Take a moment to explore the website. Click on the page for “Disruptions” and create your own version of “It was Never A Dress.” And, if you are feeling inspired share your story. They even have stickers and t-shirts and the proceeds go to “STEAM fields” (Science, Technology, Engineering, Arts, and Mathematics). Please share “It Was Never A Dress” with others.
We lie to kids all the time. We should stop. I often talk to Chris about all the Hallmark holidays that have gotten out of hand. Maybe I am a buzz kill, but we are basically telling kids lies and then later expect them to trust us. My parents did it and I turned out fine (at least I think I did), but I think I might just stop the craziness when I have kids. I thought Stefanie Wilder-Taylor said it just right in “Gummi Bears Should Not be Organic:”
“Early on their life is filled with fantasies they believe to be true, such as Santa Claus, the Easter Bunny, and the Tooth Fairy (notice I capitalized Tooth Fairy—because, like God, the Tooth Fairy is still very much a real and venerable life force in my house.) And who puts those fantasies in their head? We do. So when your child tries to convince you that the reason they took all the forks out of the kitchen is because they needed them to help run the jelly bean factory in their closet, how can we be mad when we’ve convinced them that a fat guy with a sack of toys is going to be sliding down their chimney?” page 92-93
She is right. We lie and then we expect them not to lie to us. Besides I think most kids do not even know the true meaning of Christmas. They think of it as a plethora of gifts, a tree, photos with Santa, and whatever other crazy traditions we have started. What if instead we all went back to the true meaning of Christmas? Giving to those in need and being together. Sadly, because of all the crazy hubbub of Christmas, I have become a Grinch. I do not want to buy you a gift just to get you a gift, and I do not want you to do the same. I do not need a thing.
It is funny — I decided to Google “the true meaning of Christmas” and I got such an array of answers about Jesus, God, and lots of other religious babble. One site did give me an answer I liked — that the true meaning of Christmas is Love. Now that is something I can wrap my arms around. Can we show our kids that? Instead of telling them about a fat, jolly Santa, the North Pole, and lots and lots of presents, why not show them how to give to kids in their community that do not have as much? Maybe sharing a coat with someone who does not have one? Or selecting toys to give to children that do not have any. What then are you teaching your kids? Love, gratitude, sharing, and appreciation for all they have each day?
I do not want to raise kids that feel they are just going to get presents upon presents under the Christmas tree, and so many they cannot even begin to appreciate them. That is commercialism and consumerism at its best. I would rather dote on them throughout the year, rather than swoop in on one day out of the year. Besides it feels like a lot of pressure, and is it really worth it? Call me a Grinch, but I do not want to start that tradition.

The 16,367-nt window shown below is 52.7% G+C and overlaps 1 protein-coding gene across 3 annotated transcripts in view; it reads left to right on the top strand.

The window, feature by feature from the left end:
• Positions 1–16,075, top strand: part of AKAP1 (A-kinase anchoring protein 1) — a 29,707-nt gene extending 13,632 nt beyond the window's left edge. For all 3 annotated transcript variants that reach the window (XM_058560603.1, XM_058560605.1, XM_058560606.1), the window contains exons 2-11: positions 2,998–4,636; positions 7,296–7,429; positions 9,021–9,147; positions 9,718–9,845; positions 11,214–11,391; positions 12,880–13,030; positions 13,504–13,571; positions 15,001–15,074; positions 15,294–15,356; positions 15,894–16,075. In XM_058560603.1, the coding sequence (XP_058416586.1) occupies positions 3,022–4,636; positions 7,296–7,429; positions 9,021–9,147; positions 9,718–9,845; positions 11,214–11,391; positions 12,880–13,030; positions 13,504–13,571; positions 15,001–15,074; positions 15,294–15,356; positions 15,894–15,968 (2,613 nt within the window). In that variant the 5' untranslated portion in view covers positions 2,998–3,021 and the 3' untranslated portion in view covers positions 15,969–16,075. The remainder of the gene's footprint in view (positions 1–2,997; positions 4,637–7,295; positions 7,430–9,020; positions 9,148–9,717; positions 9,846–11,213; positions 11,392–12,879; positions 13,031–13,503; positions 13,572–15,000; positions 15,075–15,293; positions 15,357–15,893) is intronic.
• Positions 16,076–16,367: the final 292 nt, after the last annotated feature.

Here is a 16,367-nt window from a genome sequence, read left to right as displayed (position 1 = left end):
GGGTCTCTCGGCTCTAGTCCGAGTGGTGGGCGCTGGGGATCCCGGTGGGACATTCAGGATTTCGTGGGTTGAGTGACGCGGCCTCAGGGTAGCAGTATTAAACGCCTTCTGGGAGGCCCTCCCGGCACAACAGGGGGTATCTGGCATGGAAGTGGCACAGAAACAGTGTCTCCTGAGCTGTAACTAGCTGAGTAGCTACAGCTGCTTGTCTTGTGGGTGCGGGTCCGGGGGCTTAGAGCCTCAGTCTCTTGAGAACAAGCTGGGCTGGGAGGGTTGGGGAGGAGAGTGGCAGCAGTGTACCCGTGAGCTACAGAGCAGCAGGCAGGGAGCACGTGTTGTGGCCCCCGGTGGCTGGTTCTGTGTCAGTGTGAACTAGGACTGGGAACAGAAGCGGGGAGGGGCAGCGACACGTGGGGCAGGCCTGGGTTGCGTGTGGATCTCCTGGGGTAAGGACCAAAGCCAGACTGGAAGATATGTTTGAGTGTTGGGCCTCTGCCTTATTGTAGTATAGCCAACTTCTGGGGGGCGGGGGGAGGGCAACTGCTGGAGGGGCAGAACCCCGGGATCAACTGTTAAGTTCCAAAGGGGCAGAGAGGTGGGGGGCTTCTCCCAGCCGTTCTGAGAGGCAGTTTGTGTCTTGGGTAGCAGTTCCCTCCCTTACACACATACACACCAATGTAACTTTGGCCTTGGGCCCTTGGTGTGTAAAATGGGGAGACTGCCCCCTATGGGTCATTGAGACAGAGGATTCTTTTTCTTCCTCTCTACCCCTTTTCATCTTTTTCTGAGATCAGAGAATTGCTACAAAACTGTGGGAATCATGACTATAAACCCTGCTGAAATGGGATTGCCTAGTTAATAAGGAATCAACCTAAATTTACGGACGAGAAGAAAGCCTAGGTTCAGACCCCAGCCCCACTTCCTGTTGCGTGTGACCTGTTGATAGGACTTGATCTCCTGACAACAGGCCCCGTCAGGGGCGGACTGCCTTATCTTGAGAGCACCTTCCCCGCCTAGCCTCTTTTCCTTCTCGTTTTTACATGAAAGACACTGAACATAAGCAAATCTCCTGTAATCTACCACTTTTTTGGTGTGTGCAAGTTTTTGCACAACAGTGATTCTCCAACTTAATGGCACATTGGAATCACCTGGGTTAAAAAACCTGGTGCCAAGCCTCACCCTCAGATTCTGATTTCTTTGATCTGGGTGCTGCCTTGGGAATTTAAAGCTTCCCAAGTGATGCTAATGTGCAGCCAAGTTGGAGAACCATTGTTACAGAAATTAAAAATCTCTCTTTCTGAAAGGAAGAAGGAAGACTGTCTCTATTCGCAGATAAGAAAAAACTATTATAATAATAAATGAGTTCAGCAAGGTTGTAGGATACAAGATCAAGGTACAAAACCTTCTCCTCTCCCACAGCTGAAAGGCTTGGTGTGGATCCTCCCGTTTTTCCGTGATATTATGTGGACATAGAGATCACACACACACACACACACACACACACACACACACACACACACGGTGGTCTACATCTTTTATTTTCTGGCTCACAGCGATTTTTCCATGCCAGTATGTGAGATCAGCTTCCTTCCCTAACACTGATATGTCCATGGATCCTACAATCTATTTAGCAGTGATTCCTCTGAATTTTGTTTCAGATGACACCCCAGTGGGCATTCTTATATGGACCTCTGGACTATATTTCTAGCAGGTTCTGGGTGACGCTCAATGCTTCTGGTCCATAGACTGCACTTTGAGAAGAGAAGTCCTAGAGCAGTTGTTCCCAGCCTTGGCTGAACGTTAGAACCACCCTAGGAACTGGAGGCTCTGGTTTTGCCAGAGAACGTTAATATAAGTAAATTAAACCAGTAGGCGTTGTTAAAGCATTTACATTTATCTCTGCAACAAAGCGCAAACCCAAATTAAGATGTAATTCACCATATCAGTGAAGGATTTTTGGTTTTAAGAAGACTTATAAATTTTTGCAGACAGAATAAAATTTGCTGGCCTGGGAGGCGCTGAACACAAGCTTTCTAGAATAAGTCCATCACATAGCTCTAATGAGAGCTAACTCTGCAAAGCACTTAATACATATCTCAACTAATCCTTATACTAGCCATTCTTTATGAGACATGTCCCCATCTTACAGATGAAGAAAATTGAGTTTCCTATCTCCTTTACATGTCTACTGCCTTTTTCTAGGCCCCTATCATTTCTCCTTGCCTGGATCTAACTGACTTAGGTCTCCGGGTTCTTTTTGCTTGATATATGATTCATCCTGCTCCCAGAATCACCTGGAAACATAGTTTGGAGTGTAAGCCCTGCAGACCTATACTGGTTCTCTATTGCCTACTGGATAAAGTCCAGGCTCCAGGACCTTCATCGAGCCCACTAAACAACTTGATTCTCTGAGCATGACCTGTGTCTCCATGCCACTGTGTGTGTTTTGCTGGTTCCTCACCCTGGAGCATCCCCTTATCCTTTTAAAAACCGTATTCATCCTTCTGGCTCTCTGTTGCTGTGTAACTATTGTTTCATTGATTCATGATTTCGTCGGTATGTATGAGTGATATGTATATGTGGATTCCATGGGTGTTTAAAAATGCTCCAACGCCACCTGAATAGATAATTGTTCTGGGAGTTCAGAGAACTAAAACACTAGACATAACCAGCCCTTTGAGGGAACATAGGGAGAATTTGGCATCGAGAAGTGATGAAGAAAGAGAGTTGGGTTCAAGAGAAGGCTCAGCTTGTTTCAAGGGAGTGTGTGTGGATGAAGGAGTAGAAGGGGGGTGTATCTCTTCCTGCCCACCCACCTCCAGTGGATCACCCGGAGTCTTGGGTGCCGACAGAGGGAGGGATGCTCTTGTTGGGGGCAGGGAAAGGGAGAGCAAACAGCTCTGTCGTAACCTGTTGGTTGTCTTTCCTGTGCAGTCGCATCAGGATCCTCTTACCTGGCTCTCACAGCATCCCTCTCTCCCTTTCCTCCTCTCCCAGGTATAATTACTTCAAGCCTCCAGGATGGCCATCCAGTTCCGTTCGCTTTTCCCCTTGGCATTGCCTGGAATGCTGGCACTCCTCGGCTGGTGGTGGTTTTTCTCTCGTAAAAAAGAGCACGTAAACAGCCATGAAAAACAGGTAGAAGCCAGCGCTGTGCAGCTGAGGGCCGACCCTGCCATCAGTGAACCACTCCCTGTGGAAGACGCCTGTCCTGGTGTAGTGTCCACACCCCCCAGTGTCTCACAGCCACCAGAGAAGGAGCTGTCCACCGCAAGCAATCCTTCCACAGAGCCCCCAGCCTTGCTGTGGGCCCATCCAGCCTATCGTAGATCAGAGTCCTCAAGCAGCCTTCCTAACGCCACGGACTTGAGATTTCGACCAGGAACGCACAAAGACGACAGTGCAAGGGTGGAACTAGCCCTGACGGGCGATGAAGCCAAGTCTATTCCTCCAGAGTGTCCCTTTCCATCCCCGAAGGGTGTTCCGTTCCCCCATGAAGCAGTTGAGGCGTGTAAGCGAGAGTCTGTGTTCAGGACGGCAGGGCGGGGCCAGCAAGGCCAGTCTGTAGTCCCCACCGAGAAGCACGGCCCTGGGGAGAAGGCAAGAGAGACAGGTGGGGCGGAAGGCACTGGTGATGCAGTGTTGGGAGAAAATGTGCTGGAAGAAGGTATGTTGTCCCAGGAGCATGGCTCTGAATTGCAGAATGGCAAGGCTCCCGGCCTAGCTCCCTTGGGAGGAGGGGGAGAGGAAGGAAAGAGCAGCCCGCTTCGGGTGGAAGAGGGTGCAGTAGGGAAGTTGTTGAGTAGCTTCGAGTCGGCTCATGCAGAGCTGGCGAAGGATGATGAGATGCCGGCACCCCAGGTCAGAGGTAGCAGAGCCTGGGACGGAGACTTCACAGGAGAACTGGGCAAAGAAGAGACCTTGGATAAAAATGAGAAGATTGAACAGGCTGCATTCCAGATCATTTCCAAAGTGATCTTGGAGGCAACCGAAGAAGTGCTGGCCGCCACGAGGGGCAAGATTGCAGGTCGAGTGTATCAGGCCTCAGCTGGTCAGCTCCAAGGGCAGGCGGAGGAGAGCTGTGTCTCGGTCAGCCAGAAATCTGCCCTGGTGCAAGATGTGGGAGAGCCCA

I never used to enjoy eating my vegetables. They were always so gross to me. My mom usually purchased frozen or canned vegetables and then I truly think she pulverized them. Overcooked, often with added vinegar (um gross), and if lettuce at all it was usually iceberg. I do not blame her, maybe it was all she knew. I was that girl in college that basically ate cereal at every meal, or anything white (mashed potatoes, corn, pasta) — you get the point.
Yes, Chris changed my vegetable consuming life. Let me just say we rarely have frozen vegetables, and other than canned tomatoes for a potential recipe, I do not think we ever have canned vegetables. Fresh. Always fresh. We live in the perfect state to enjoy local farmers and their tasty bounty. I now crave vegetables, and make sure to have them during each meal of the day.
For at least the last five years I have consumed a green smoothie for breakfast. Usually it is this fruit version, or this chocolate yummy goodness. Lately though we’ve wanted to try new options to put in the rotation. Every version we have must contain spinach or kale. I think of it like having a salad for breakfast without having to masticate every piece. You do not even know you are drinking all the greenness. I found the original recipe on Averie Cooks, but have adapted it to my liking. The pomegranate juice adds a bit of tart in with the sweet blueberries. Oh, and for those of you that are grossed out by adding spinach, you cannot taste the spinach, but you get all the nutrients.
INGREDIENTS: 12 ounces frozen blueberries Large handful of spinach 1 med/large ripe banana 3/4 cup pomegranate juice (can also try blueberry, grape, cherry)
1 teaspoon vanilla extract
DIRECTIONS: 1. Combine all ingredients in an amazing blender (my personal favorite is my trusty Vita-Mix and blend until smooth and creamy.
2. Serve immediately.